Maghe Sankranti is the beginning of the holy month of Magh, usually the mid of January. It brings an end to the ill-omened month of Poush (mid-december) when all religious ceremonies are forbidden. Even if it is considered the coldest day of the year, it marks the coming of warmer weather and better days of health and fortune.
This day is said to be the most significant day for holy bathing despite the weather. This ritual usually takes place at the union of sacred rivers and streams. Sankhamole, on the banks of the holy Bagmati river, below Patan, is thought to be amongst the most sacred sites for this purpose, though there has been a decline in the fulfillment of this ritual in the recent years due to water pollution in the river. But people still go in the wee hours of dawn just to sprinkle themselves with the water. They pay homage to various deities specially the temple of Red Machindranath and Agima Ta.
In addition to holy bathing and worship of shrines, certain auspicious foods like till laddoos (seasame seeds ball cakes), chaku(molasys), ghee (clarified butter), sweet potatoes, khichari (mixture of rice and lentils) and green leaf spinach are taken on this day. Families come together and share these delights. Married daughters and families are invited to parental homes for festivities and blessings. Yet another occasion to renew family ties. Many homes have pujas (religious ceremonies) conducted by priests with chanting from holy books, for which they receive alms.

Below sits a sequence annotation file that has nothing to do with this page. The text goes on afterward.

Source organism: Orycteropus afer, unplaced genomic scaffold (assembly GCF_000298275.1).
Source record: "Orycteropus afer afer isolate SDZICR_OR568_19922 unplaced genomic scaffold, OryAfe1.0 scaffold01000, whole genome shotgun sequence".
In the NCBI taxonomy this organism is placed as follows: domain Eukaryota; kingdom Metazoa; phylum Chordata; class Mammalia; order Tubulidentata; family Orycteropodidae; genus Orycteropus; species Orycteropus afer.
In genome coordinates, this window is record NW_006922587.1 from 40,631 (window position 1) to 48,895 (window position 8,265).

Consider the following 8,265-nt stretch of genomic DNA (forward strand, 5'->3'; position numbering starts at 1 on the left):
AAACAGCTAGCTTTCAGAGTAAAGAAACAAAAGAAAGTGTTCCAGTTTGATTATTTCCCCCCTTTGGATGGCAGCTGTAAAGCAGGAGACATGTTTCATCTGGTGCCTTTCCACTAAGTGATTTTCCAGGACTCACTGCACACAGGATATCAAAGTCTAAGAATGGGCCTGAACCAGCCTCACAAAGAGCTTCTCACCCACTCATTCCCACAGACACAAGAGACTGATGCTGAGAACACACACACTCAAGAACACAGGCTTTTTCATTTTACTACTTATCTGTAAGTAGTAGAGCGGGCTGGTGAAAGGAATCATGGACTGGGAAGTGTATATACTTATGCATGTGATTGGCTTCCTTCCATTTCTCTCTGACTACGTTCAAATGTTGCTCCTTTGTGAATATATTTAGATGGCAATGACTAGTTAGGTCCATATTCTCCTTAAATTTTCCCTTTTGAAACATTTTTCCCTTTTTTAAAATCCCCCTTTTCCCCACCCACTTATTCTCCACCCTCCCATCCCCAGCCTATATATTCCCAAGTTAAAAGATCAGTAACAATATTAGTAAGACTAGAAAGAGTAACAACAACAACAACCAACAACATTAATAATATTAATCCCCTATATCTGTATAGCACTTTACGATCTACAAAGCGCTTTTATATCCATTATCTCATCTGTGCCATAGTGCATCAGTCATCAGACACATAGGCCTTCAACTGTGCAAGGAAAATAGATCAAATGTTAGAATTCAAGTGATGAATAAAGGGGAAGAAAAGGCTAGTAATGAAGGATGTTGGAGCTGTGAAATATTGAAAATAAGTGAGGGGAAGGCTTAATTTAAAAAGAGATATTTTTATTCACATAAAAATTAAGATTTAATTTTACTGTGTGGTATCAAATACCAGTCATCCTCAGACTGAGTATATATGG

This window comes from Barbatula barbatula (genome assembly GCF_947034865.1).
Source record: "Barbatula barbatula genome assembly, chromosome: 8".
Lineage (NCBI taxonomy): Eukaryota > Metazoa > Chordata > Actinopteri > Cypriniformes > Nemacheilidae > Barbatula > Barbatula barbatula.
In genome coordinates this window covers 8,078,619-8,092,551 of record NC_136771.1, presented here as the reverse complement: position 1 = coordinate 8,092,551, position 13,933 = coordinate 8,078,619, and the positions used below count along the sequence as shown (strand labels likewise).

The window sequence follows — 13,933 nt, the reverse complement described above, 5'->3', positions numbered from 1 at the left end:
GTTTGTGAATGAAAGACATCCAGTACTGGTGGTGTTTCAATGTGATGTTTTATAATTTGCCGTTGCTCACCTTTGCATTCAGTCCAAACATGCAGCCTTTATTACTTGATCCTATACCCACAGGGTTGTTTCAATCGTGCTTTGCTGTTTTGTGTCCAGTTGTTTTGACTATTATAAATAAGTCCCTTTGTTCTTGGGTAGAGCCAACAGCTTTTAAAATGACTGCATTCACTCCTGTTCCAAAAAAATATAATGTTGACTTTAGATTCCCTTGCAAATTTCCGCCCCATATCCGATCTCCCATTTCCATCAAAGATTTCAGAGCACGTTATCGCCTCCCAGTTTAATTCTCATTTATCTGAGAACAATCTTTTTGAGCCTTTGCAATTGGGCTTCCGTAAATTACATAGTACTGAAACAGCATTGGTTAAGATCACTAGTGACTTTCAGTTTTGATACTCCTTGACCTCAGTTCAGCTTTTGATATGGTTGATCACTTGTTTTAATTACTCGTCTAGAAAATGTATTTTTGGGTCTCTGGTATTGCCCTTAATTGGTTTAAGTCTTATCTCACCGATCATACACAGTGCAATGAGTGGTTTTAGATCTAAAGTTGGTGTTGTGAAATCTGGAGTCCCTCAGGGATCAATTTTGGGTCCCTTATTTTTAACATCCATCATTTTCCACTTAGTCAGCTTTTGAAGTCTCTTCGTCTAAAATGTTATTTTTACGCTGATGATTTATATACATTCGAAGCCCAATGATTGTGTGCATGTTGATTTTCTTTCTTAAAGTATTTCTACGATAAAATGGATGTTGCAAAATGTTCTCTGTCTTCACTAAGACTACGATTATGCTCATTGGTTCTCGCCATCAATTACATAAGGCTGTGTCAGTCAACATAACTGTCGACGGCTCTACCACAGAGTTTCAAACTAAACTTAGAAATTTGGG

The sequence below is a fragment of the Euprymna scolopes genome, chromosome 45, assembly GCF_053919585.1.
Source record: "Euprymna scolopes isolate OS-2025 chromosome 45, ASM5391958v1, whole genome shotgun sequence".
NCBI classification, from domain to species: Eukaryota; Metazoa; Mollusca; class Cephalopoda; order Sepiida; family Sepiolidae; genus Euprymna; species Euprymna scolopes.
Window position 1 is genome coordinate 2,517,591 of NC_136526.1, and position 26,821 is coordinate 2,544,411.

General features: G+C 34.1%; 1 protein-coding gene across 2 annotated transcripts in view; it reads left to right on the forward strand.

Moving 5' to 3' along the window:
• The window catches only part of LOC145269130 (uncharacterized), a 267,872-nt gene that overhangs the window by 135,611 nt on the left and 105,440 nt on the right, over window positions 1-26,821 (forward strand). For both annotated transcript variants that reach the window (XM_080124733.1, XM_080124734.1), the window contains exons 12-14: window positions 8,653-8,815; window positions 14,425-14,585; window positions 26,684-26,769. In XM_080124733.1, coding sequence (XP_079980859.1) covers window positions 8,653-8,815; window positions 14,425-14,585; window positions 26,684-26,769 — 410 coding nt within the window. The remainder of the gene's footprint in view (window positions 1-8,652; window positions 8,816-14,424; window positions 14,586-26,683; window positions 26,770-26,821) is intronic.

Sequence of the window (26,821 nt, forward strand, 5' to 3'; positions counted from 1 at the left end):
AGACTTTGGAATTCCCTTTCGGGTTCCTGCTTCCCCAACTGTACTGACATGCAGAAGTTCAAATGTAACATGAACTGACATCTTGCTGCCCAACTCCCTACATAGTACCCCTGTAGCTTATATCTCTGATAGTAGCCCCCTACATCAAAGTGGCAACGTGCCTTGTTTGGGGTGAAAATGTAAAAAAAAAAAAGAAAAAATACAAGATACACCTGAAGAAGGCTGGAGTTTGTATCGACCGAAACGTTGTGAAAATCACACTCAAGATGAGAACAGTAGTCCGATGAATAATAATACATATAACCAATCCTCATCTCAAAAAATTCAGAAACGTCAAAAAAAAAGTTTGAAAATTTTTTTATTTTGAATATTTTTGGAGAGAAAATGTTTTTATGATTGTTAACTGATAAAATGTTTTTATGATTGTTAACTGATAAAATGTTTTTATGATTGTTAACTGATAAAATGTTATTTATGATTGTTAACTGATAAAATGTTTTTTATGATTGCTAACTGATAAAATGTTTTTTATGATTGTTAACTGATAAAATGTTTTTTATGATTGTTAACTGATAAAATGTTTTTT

Like any other holy celebration Maghi Sankranti also has a legend of its own. It recalls that once a merchant from the town of Bhadgoan despite of his thriving business noticed that his supply of seasame seeds hadn't diminished. When looking into the matter he found an idol of the Lrod Vishnu hidden deep beneath the seeds. Since, then on this day the Til Madhav idol is worshipped with the belief that god will continue to be generous in the supply of food and wealth on the Bhadgoan community. It's also the day commemorating the death of Viswapitamaha, the elderly grandfather of two families of Pandavas and Kauravas, between whom the famous battle of Mahabharat took place. He was determined not to die until the way to the region of gods opened. While lying on the bed of arrows he discovered words of wisdom on life and death. Eventually, through his free will he succumbed to death. Hence it's believed that those who die on this day go to heaven, released from the burden of rebirth.
Maghi Sankranti, is yet another occasion which renews the faith of Nepalese people in the heavenly powers.
This Saturday, January 15, 2011, is the first day of the Magh month in Bikram Era calendar. The first of Magh is celebrated as Maghe Sankranti.
Maghe Sankranti, also called Magh Sakrati or Uttarayana or Makar Sankranti, is observed every year on the first of the month Magh, usually around January 15. The celebration is the end to the ill-omened month Poush in which all religious ceremonies are forbidden.
Even if Magh is considered the coldest day of the year, the celebration marks the welcoming of warmer and better days for health and fortune. The festival is popular in Nepal and in Nepali communities in India (specially in Sikkim). It also marks the time when the days start to become longer than the nights.
Despite of the cold, people perform holy dips in rivers all over Nepal. The special delicacy of the festival are yam, chaku (sweet prepared from boiled and hardened molasses), chaku-sesame candy, and ghee.
Kathmandu resident Newars call the festival ‘Ghyo-Chaku Sanun’, named after ghee and chaku, eaten on the day.
Nepali communities all over the world celebrate Maghe Sankranti. Attached below is the video of the celebration of the festival in Hong Kong.